It appears there won’t be a new Ram Dakota pickup, but not for the reason you might think.
Mid-size pickups are the current hot ticket. They should be, because they’re awesome. Utility, drivability, and better fuel economy than any pickup truck could EVER dream of just a few short years ago? What’s not to like? When GM killed off the Chevrolet Colorado, Ford killed the Ranger, and the Dodge Dakota also went the way of the dodo, America lost its small pickups. The Nissan Frontier soldiered on, but those haven’t been updated in ages.
Now, though, we have a new Colorado (and GMC Canyon corporate twin), and it’s selling like hotcakes. Call any Chevrolet dealership within a 50 mile radius of your location, and you’d be LUCKY to find a Colorado in stock for you to see and drive. They’re everywhere on the streets, and for good reason – they’re cheap, quality, and smaller than their full size counterparts, making them easier to drive.
However, it seems that Ram won’t be following GM’s lead and reviving the Dakota nameplate. There will be no Ram Dakota.. at least for now. Before you go off as the Internet hivemind and complain that FCA is ruining Ram and doesn’t understand pickups or whatever other negativity you’re likely stewing in your brains right now and preparing to unleash on your keyboard… hear them out.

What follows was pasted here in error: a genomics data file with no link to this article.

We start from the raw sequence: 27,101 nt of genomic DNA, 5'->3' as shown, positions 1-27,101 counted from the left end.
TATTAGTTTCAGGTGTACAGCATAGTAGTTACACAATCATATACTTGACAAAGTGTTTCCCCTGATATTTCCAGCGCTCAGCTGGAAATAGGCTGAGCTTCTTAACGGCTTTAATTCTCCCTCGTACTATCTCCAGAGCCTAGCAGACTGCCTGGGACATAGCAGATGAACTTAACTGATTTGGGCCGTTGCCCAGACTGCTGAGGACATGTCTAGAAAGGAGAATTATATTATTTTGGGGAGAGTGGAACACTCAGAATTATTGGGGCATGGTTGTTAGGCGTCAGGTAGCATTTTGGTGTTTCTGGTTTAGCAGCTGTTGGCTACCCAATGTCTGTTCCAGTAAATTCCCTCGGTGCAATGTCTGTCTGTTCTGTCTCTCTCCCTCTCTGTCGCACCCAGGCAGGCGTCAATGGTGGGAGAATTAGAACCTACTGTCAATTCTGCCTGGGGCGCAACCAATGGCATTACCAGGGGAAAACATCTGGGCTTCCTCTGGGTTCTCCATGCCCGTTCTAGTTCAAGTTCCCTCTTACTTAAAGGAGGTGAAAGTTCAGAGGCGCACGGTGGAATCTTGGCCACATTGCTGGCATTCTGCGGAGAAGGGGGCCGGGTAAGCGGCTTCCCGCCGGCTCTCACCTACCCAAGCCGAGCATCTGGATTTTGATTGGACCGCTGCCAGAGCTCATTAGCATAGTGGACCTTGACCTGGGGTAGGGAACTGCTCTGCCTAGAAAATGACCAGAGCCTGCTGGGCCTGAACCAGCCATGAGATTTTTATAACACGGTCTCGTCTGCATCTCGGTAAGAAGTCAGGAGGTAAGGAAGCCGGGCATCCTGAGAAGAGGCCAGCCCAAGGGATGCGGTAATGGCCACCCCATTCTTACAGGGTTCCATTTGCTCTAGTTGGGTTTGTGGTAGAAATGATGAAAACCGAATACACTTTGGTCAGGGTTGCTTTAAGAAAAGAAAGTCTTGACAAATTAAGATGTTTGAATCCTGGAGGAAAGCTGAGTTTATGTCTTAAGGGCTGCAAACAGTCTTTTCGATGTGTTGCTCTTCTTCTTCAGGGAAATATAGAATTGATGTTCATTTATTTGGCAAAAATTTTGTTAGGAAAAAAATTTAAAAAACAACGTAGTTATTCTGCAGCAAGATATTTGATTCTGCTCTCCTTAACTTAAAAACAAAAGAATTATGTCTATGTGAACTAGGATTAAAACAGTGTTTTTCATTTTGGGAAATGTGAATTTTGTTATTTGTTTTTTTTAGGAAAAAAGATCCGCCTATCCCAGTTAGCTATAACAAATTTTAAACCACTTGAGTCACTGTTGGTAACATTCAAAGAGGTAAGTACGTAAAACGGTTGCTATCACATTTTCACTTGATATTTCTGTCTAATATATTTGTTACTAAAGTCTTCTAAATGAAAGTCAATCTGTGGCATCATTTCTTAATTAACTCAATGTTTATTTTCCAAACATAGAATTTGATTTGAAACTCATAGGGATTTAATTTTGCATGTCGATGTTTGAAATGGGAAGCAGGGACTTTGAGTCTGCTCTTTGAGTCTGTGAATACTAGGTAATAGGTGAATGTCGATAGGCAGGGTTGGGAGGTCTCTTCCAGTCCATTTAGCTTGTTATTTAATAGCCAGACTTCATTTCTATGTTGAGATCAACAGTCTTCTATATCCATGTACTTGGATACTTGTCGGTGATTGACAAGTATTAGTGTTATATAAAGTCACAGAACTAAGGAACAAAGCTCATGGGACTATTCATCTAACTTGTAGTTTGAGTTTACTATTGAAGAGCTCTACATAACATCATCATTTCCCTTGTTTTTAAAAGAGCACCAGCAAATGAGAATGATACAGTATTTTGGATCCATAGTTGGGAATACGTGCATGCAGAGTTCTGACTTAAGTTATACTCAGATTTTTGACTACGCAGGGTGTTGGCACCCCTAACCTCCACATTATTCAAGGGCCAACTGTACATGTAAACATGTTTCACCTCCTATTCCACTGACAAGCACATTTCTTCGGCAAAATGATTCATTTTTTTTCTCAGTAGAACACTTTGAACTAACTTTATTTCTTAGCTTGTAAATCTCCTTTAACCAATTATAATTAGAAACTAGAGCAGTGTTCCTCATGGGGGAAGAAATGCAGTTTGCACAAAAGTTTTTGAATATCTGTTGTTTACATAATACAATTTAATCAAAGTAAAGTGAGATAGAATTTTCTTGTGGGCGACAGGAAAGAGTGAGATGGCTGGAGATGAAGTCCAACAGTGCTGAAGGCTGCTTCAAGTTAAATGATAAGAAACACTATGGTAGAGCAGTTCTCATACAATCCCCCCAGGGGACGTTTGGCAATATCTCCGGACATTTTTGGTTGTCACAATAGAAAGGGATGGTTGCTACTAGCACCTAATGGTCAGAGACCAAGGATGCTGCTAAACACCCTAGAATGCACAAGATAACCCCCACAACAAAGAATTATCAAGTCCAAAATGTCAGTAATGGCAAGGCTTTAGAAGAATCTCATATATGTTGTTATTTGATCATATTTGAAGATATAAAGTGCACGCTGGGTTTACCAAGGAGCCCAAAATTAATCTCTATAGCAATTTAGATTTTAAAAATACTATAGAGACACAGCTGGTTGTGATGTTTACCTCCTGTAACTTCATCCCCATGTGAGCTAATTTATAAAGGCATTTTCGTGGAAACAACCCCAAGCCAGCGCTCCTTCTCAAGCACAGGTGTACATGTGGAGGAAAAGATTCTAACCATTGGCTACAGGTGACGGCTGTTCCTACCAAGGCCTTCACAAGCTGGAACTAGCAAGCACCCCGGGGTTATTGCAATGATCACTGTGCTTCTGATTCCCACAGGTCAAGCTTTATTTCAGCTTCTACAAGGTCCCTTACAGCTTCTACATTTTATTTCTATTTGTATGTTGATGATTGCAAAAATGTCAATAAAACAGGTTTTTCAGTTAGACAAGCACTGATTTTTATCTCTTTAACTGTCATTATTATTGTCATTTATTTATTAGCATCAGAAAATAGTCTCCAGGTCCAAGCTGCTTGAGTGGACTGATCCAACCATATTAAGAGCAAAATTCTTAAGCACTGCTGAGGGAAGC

Ram brand CEO Bob Hegbloom, when speaking with our friends over at Automotive News gave a pretty good explanation why there won’t be a new Ram Dakota pickup, if you believe him. Hegbloom believes that the Ram 1500 is (not the Dodge Ram 1500 anymore, of course) is so efficient, at 29 MPG on the highway with the optional 3.0 turbodiesel V6, that a the Ram Dakota successor would need to get even more – as much as 35 MPG, to be a practical alternative.
It’s worth noting, too, that the Colorado/Canyon gets an EPA-estimated 27 MPG highway, but right now they can only be ordered with a 3.6 liter V6. Next year, a 2.8 liter Duramax diesel will be joining the lineup, which should offer impressive fuel economy (and also 369 lb-ft. of torque, which is where the real fun will be).
What do you think? Is Hegbloom right? Is a Ram Dakota successor an unattainable goal?
I say he’s crazy. A Ram Dakota successor would sell like hotcakes, and could very easily be engineered with some parts already in the FCA stable that are here now or coming soon. Take the 2017 Jeep Wrangler’s lightweight steel and aluminum platform, add a bed, give us the 2.4 Tiger Shark with a better cam for low-end torque as a base engine, the Pentastar V6, and the 3.0 EcoDiesel from the Ram 1500 and you’d get there in a hurry. Presto, a Ram Dakota successor with more economy (or similar) to the GM twins, and a deluge of buyers upon their showroom.
Make it happen. We’re waiting.